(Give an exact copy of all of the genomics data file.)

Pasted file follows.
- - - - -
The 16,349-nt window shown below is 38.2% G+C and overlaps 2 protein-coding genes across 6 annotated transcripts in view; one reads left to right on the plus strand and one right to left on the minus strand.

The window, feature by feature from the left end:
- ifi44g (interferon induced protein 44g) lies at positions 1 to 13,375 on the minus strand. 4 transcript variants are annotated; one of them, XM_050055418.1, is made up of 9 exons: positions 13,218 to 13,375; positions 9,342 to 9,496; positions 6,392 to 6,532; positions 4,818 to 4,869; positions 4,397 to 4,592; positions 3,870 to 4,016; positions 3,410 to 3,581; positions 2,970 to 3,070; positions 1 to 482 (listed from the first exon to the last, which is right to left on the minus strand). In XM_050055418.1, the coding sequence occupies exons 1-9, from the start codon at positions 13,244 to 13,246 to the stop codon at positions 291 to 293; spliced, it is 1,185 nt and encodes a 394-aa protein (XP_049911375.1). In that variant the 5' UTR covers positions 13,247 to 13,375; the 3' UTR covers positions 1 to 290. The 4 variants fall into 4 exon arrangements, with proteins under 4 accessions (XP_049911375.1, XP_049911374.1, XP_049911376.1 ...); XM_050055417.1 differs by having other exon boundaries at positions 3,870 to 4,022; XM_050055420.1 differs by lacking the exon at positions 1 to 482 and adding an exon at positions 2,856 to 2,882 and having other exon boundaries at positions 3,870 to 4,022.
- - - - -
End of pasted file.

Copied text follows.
The 16,349-nt window shown below is 38.2% G+C and overlaps 2 protein-coding genes across 6 annotated transcripts in view; one reads left to right on the plus strand and one right to left on the minus strand.

The window, feature by feature from the left end:
- ifi44g (interferon induced protein 44g) lies at positions 1 to 13,375 on the minus strand. 4 transcript variants are annotated; one of them, XM_050055418.1, is made up of 9 exons: positions 13,218 to 13,375; positions 9,342 to 9,496; positions 6,392 to 6,532; positions 4,818 to 4,869; positions 4,397 to 4,592; positions 3,870 to 4,016; positions 3,410 to 3,581; positions 2,970 to 3,070; positions 1 to 482 (listed from the first exon to the last, which is right to left on the minus strand). In XM_050055418.1, the coding sequence occupies exons 1-9, from the start codon at positions 13,244 to 13,246 to the stop codon at positions 291 to 293; spliced, it is 1,185 nt and encodes a 394-aa protein (XP_049911375.1). In that variant the 5' UTR covers positions 13,247 to 13,375; the 3' UTR covers positions 1 to 290. The 4 variants fall into 4 exon arrangements, with proteins under 4 accessions (XP_049911375.1, XP_049911374.1, XP_049911376.1 ...); XM_050055417.1 differs by having other exon boundaries at positions 3,870 to 4,022; XM_050055420.1 differs by lacking the exon at positions 1 to 482 and adding an exon at positions 2,856 to 2,882 and having other exon boundaries at positions 3,870 to 4,022.